Reid will regret this next year when the GOP takes control of the Senate.
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It’s a defining feature, for better or worse, of the U.S. Senate — the power of the minority to gum up the works through what’s known as a filibuster.
While this makes the Senate one of the most deliberative (read that as, slowest) legislative bodies in the world, it also prevents legislation and appointments from moving too fast.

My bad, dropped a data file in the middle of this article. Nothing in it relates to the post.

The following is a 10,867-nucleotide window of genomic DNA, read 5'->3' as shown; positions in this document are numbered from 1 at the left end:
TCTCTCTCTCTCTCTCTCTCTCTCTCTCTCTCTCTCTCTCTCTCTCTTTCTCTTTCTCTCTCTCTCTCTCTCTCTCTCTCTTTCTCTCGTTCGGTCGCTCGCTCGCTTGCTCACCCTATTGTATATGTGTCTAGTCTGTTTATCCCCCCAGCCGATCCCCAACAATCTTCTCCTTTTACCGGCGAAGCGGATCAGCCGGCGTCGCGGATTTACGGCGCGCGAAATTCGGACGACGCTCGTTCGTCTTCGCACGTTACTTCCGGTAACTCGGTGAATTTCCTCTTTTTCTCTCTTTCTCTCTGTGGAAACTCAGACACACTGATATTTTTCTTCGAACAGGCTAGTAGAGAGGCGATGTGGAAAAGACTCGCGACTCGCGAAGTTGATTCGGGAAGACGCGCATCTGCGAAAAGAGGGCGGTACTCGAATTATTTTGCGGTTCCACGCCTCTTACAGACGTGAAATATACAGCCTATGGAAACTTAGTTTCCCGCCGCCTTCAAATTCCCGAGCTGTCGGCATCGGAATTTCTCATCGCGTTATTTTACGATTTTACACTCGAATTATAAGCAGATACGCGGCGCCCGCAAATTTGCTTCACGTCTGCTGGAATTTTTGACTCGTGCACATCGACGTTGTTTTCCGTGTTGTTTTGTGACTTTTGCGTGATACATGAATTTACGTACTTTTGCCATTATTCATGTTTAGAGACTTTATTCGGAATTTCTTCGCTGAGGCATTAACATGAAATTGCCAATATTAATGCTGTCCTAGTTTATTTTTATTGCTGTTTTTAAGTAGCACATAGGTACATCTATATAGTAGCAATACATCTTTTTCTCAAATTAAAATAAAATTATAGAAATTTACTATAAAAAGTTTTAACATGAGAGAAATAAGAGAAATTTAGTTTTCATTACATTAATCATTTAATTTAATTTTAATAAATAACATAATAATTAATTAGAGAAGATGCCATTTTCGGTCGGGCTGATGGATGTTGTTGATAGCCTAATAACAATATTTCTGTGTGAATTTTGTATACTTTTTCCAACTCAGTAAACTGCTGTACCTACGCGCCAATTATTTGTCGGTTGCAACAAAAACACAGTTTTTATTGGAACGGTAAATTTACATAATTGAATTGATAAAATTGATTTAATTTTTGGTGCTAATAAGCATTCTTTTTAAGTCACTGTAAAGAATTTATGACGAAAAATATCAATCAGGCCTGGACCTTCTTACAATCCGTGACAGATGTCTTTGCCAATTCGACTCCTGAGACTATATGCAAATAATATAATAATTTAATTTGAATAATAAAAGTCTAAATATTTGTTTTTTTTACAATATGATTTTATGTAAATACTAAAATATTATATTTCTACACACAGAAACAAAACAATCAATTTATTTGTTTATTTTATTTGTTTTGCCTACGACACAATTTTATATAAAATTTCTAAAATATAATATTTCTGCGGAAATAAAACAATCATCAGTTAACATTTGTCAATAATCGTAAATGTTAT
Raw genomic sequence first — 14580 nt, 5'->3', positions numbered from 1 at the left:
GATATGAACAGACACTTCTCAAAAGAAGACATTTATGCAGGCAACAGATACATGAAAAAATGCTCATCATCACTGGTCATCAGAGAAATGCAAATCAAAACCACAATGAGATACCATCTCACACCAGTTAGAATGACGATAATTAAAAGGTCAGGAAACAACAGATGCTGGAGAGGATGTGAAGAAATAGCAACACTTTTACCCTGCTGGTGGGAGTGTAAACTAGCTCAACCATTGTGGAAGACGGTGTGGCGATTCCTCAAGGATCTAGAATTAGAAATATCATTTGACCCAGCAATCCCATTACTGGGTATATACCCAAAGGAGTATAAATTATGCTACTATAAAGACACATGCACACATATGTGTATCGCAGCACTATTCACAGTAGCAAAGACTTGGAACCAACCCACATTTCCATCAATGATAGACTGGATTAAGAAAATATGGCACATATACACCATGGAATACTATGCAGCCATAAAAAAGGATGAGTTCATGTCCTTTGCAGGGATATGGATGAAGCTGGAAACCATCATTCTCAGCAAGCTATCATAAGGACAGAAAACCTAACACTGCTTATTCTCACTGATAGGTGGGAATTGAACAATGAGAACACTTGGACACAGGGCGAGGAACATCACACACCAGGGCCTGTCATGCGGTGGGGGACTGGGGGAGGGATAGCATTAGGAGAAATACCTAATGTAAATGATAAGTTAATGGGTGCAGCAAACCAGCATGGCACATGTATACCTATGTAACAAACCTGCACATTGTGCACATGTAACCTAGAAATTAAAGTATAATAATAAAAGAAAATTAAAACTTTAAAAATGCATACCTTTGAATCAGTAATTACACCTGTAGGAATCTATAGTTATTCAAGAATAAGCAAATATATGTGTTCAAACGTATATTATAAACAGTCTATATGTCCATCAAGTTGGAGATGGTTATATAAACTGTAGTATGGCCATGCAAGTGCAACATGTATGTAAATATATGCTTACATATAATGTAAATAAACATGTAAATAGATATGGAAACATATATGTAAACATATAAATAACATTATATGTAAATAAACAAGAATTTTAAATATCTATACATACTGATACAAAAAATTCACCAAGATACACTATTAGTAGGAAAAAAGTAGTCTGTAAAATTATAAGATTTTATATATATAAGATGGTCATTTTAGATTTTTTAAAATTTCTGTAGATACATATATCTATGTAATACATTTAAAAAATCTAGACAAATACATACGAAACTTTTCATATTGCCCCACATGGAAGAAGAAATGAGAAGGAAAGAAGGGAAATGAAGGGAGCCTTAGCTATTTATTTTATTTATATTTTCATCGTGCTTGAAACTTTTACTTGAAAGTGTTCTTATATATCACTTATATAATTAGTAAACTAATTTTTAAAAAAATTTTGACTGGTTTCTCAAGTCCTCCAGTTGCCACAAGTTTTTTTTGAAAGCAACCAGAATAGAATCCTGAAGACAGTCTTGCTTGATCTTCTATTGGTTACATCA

But now, Senate Majority Leader Harry Reid, D-Nev., is moving to undermine that right.
In a gamble that could send shockwaves across Capitol Hill, Reid on Thursday announced a bid to change Senate rules to make it easier for the majority party to push through nominees. Reid, frustrated by Republicans’ stonewalling of numerous Obama nominees, cast the shift as vital to the Senate’s survival.
“The Senate is a living thing, and to survive it must change,” he said on the Senate floor.